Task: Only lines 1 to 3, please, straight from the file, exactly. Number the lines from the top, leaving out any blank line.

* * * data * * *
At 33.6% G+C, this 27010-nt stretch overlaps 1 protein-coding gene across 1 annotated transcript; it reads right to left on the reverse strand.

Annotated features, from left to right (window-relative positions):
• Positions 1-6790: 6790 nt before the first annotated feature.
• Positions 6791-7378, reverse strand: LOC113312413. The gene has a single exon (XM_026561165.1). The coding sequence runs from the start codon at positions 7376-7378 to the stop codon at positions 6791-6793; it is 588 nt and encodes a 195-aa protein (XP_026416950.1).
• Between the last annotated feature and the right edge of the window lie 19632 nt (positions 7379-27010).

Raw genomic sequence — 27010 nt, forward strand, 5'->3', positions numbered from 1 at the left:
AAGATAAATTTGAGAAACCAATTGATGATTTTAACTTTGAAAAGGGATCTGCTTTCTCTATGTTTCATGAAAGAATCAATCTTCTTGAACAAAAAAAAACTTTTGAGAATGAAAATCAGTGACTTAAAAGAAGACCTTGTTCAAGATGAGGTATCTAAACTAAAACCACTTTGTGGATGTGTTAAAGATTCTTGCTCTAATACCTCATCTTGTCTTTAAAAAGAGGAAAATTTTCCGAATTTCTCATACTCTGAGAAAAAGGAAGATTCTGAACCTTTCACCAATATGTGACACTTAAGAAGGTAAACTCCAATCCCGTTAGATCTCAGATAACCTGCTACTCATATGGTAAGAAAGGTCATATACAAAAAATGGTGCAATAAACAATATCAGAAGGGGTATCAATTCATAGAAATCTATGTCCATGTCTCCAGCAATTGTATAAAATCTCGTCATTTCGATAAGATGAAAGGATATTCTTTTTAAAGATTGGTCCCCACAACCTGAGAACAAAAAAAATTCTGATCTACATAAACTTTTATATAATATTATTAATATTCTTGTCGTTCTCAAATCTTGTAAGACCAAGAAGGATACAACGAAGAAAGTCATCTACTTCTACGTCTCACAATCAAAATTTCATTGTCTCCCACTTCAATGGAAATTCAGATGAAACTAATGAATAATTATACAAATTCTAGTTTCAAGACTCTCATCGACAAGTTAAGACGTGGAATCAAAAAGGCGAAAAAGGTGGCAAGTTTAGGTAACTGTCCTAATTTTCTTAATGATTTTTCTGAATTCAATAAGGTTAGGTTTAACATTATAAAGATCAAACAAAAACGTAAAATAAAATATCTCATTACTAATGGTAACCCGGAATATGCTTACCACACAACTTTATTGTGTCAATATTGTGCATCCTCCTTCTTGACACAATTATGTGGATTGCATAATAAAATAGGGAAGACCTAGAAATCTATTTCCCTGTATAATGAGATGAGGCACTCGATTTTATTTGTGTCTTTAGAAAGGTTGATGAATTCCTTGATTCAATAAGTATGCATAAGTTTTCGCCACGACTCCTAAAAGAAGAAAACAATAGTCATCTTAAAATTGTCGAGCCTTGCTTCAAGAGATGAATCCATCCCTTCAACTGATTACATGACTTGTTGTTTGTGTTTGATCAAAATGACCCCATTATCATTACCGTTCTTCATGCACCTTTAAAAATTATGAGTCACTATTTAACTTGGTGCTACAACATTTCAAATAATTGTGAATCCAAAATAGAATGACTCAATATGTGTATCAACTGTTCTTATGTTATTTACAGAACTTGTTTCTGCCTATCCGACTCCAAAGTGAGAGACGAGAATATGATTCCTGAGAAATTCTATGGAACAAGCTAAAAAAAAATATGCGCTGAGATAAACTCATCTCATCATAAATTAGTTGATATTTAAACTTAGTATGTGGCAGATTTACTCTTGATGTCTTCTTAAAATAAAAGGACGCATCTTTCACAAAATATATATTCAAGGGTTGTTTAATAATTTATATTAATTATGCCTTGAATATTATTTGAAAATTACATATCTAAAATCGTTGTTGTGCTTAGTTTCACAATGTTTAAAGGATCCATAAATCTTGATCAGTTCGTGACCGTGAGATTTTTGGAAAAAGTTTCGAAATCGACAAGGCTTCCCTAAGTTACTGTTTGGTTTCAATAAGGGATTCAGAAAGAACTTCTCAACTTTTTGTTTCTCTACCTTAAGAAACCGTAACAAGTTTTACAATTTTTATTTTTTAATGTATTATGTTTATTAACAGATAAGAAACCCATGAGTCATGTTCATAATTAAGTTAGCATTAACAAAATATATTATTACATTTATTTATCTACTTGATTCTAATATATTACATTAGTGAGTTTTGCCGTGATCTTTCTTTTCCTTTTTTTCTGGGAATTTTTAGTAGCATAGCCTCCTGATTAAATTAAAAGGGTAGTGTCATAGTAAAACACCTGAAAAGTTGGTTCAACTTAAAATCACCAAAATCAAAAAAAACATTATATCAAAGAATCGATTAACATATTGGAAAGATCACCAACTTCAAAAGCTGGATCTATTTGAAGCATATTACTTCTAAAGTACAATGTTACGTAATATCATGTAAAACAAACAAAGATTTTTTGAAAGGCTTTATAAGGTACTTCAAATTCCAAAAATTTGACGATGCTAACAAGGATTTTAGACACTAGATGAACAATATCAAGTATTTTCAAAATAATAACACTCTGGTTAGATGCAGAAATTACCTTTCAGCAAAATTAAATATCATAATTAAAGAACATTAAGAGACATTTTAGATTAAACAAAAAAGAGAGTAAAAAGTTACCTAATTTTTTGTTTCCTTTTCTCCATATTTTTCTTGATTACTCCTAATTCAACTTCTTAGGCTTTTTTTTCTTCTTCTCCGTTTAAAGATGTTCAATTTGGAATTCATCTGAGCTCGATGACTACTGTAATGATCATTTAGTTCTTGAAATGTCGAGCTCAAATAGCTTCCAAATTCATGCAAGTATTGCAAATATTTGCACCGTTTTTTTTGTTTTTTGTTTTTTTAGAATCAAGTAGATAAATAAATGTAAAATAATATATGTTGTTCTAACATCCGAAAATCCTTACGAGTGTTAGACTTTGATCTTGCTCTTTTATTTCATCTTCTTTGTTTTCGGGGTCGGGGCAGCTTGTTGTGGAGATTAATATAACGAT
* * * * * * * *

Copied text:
At 33.6% G+C, this 27010-nt stretch overlaps 1 protein-coding gene across 1 annotated transcript; it reads right to left on the reverse strand.

Annotated features, from left to right (window-relative positions):
• Positions 1-6790: 6790 nt before the first annotated feature.